CSR launches chipset with Bluetooth, GPS and FM



CSR launches chipset with Bluetooth, GPS and FM
CSR today announced its BlueCore7, a single-chip solution to combine Bluetooth v2.1+EDR, Bluetooth low energy, eGPS (enhanced Global Positioning System), and FM transmit and receive capabilities.

Matthew Phillips, Senior Vice President of CSR’s Mobile Handset Connectivity strategic business unit commented, “BlueCore7 […] integrates more wireless technologies on a single chip than any other product on the market. […] We have seen high demand from our customers for Bluetooth, GPS and FM functionality, coupled with an industry need to keep cost, size and power consumption of such technologies to a minimum.”

BlueCore7 is available immediately as sample and will be in volume production in the Fourth quarter of 2008, said CSR.

eGPS technology
eGPS technology draws on intellectual property gained from CSR's early 2007 acquisitions of Nordnav Technologies with its software based GPS system, and Cambridge Positioning Systems with its cellular location technology.

eGPS extends the aiding concept of A-GPS by supplementing Ephemeris and Almanac information with a database of GSM/WCDMA base station locations and a timing model of the network, in order to generate fine time and frequency aiding to speed GPS fixes. It also provides positional information based on cellular network information alone, providing a fallback position accuracy of some 100m.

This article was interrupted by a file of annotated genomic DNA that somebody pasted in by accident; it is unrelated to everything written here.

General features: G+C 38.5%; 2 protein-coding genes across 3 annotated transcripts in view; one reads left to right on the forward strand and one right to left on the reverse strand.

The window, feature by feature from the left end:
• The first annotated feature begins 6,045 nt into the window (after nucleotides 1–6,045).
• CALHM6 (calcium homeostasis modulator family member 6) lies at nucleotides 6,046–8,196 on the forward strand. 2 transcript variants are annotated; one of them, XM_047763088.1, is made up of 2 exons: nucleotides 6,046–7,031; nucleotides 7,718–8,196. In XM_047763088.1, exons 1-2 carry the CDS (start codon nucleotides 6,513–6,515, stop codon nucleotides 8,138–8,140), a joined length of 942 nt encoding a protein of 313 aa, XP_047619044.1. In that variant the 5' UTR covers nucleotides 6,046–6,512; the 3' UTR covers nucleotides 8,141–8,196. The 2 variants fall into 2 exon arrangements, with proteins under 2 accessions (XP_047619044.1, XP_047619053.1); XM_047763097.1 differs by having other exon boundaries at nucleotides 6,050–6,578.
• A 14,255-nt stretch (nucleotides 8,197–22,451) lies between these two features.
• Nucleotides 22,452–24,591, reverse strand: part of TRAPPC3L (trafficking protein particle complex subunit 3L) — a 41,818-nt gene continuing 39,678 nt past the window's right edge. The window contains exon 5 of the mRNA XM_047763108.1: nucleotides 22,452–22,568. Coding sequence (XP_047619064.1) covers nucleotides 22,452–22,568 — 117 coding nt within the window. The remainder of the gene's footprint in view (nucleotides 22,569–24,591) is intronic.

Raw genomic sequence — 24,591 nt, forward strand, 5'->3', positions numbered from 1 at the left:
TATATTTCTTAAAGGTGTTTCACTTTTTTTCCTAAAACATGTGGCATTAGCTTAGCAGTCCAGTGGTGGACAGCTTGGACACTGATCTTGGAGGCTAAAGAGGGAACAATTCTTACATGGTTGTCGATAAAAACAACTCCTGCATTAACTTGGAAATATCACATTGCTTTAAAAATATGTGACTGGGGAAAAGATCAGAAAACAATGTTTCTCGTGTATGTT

Satellite time information is maintained accurately and autonomously within the handset, which has the practical benefit of speeding time to fix in poor GPS environments. This accelerates fix times by as much as three times compared with A-GPS, claims CSR. Satellite time calibration can even be maintained autonomously by the handset alone for hours following a fix - allowing systems to operate with or without a network-located server - ensuring that users can sense position when roaming.

The impact on power consumption is said to be small, as the cellular information is continuously derived via the handset's cellular modem, allowing the GPS subsystem to be powered up only when an accurate position fix is required. According to CSR, “a typical eGPS push-to-fix should be available in less than 4 seconds, accurate to within 10m, and require the equivalent power of less than 1 second of handset talk time”.

However, the drawback of eGPS technology is that it requires wireless operators to deploy eGPS servers.

Tuesday, June 3rd 2008


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